Watch Brutti, sporchi e cattivi
- 1 hr 55 min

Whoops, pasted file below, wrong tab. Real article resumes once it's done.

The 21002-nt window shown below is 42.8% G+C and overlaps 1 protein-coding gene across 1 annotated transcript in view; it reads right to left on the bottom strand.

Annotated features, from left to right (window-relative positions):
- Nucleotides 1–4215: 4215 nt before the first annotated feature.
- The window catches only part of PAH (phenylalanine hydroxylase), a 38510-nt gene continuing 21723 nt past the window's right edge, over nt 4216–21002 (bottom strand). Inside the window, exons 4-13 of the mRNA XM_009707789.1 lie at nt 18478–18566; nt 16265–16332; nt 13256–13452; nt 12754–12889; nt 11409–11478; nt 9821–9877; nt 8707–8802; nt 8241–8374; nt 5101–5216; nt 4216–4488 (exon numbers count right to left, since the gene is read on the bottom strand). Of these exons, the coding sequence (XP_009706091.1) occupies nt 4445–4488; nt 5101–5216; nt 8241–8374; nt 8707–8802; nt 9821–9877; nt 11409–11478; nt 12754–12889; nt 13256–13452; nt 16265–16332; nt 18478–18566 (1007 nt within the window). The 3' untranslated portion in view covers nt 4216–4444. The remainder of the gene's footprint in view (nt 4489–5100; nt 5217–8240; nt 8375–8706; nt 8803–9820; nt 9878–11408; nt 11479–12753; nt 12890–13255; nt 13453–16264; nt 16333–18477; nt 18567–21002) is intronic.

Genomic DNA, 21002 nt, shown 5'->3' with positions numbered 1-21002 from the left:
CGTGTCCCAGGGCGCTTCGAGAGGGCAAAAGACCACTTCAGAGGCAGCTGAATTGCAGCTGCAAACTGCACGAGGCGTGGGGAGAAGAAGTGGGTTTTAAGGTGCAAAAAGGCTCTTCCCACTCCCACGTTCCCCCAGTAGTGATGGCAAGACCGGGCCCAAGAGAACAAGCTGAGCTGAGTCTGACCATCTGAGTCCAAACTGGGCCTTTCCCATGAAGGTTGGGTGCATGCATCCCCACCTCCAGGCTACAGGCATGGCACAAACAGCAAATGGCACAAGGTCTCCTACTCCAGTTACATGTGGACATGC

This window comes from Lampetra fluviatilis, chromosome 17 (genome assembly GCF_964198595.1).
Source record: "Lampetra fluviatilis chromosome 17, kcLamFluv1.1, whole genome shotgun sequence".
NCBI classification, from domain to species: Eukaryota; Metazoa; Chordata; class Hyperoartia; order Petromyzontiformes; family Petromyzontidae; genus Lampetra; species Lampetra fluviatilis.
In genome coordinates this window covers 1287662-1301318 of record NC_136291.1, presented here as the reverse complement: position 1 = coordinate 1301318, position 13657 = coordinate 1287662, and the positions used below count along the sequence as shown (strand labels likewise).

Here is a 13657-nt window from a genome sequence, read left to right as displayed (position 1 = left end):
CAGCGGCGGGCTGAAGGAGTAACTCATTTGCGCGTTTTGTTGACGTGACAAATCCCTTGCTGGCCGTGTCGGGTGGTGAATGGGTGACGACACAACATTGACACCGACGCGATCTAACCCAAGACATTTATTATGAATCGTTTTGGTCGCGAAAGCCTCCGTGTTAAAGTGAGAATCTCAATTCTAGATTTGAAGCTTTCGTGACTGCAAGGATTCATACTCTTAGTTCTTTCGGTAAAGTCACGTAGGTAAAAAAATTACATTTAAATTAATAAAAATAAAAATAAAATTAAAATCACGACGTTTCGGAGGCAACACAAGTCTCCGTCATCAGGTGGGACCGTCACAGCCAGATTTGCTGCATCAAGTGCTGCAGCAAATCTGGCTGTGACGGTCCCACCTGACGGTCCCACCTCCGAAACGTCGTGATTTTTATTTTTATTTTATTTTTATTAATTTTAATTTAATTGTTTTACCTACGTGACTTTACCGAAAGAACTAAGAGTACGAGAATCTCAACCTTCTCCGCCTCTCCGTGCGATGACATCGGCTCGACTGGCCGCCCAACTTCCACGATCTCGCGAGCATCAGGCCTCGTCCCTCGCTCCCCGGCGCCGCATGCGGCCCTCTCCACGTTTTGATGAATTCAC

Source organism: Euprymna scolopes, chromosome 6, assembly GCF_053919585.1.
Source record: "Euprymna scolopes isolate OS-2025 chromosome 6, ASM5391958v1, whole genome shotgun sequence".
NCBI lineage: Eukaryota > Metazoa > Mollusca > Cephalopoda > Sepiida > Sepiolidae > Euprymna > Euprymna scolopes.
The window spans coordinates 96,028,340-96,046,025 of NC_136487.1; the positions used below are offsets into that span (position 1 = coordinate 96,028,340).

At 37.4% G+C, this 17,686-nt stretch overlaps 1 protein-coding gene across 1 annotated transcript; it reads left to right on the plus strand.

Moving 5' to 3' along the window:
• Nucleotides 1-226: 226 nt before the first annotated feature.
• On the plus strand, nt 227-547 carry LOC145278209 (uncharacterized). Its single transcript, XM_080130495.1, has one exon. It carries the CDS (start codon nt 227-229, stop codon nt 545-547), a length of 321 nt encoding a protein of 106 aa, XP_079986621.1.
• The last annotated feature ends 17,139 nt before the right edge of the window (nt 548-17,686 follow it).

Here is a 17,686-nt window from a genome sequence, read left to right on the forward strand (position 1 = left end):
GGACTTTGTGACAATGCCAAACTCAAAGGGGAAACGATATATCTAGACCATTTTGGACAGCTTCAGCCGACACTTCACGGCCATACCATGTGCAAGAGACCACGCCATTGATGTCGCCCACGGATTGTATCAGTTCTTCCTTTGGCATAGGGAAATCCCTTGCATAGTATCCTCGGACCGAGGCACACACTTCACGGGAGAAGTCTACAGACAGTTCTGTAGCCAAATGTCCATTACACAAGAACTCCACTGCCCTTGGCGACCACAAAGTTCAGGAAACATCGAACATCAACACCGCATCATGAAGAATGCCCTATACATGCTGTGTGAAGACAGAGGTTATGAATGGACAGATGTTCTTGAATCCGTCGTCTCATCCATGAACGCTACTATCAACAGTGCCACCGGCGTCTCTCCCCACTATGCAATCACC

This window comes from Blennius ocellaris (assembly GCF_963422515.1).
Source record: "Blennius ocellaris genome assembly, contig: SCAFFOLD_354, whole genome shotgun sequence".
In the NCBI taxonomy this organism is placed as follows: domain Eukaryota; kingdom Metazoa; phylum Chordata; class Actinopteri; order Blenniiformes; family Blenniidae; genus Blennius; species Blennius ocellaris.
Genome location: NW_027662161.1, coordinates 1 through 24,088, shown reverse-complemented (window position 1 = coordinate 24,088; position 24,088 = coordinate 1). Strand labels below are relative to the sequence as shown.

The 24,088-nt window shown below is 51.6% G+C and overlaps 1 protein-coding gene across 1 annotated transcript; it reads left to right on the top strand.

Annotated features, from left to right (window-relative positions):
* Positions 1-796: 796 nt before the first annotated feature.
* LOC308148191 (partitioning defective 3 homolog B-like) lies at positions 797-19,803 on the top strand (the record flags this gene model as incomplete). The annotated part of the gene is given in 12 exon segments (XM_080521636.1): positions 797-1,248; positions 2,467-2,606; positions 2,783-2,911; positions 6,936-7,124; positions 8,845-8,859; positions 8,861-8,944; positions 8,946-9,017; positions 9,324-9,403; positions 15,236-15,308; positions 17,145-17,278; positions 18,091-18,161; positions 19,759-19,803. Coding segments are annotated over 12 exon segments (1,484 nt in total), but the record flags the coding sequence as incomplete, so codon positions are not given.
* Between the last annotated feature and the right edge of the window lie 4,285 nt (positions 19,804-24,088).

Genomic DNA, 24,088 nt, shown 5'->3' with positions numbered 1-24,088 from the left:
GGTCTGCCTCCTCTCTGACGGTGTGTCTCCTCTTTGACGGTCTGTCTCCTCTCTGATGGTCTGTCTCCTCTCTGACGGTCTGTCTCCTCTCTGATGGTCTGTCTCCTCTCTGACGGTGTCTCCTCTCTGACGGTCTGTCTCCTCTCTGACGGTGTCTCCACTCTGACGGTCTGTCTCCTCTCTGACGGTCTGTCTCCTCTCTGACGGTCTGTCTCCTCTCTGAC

Brutti, sporchi e cattivi is a critically acclaimed Italian black comedy directed by Ettore Scola released in 1976. The film presents a satirical, grotesque depiction of a poor, dysfunctional family living in a Rome shantytown. The protagonist is Giacinto Mazzatella, a thug who spends his days scheming to take advantage of his family members and terrorizing his neighborhood. He lives in a run-down shack with his wife, Concetta, and his illegitimate sons - the naive Ornella and the criminal Bruna. Other family members include his daughter-in-law Sofia, who works as a prostitute, and his estranged wife, who is institutionalized due to her mental illness. The story is presented in a non-linear manner, with flashbacks and dream sequences intermixed with the main narrative. The movie begins with Giacinto dreaming of his own funeral, which he envisions as a grandiose event complete with fancy cars and mourners. The reality, however, is that Giacinto is a miserly, controlling person who mistreats everyone in his life. He frequently makes idle threats and is easily provoked into fits of violence. The characters' lives are a portrait of squalor and depravity, with many of the scenes taking place amid piles of garbage and filth. The cinematography is gritty and raw, perfectly capturing the desolation and poverty of the shantytown. The performances by the ensemble cast are uniformly excellent, with Nino Manfredi's portrayal of Giacinto being a standout. Despite the bleak subject matter, the film is laced with humor and absurdism. For example, Giacinto's obsession with money leads him to entertain blackmail schemes involving a large, useless jerrycan of petrol. He also hatches a convoluted plan to dig a tunnel to the Vatican in order to rob the pope's treasure. Through these outrageous plots and characterizations, Scola manages to highlight the humanity of these deeply flawed individuals. The movie's themes of poverty, crime, and dysfunctional families feel as relevant now as when the film was made. The vision of Rome presented in Brutti, sporchi e cattivi is not the romanticized, touristic version of the city that is often portrayed in films - instead, it is a harsh, unforgiving reality that is often overlooked. In conclusion, Brutti, sporchi e cattivi is a masterful work of filmmaking that deftly blends humor and tragedy. The characters are vividly drawn, and the setting is immersive and unflinching in its depiction of poverty and desperation. While the story may be difficult to watch at times, it ultimately celebrates the resilience and spirit of those who face adversity with humor and courage.